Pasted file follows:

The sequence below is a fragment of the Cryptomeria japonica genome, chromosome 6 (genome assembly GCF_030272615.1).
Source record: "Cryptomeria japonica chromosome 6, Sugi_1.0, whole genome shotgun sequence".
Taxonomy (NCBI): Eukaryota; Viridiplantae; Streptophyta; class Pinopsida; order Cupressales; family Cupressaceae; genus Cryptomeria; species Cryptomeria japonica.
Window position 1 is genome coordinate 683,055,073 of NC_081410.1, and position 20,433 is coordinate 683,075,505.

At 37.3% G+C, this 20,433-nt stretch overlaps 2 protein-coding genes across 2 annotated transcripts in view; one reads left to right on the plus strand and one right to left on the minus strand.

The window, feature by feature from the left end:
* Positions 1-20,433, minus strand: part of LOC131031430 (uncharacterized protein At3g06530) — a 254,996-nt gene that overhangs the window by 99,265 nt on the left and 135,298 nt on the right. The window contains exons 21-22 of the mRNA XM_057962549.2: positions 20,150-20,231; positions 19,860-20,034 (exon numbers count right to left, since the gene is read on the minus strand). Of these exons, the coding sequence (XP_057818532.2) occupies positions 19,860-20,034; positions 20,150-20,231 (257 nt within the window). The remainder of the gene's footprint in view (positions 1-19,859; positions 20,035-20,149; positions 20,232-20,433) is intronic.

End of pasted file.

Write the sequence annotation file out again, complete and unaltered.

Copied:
The sequence below is a fragment of the Cryptomeria japonica genome, chromosome 6 (genome assembly GCF_030272615.1).
Source record: "Cryptomeria japonica chromosome 6, Sugi_1.0, whole genome shotgun sequence".
Taxonomy (NCBI): Eukaryota; Viridiplantae; Streptophyta; class Pinopsida; order Cupressales; family Cupressaceae; genus Cryptomeria; species Cryptomeria japonica.
Window position 1 is genome coordinate 683,055,073 of NC_081410.1, and position 20,433 is coordinate 683,075,505.

At 37.3% G+C, this 20,433-nt stretch overlaps 2 protein-coding genes across 2 annotated transcripts in view; one reads left to right on the plus strand and one right to left on the minus strand.

The window, feature by feature from the left end:
* Positions 1-20,433, minus strand: part of LOC131031430 (uncharacterized protein At3g06530) — a 254,996-nt gene that overhangs the window by 99,265 nt on the left and 135,298 nt on the right. The window contains exons 21-22 of the mRNA XM_057962549.2: positions 20,150-20,231; positions 19,860-20,034 (exon numbers count right to left, since the gene is read on the minus strand). Of these exons, the coding sequence (XP_057818532.2) occupies positions 19,860-20,034; positions 20,150-20,231 (257 nt within the window). The remainder of the gene's footprint in view (positions 1-19,859; positions 20,035-20,149; positions 20,232-20,433) is intronic.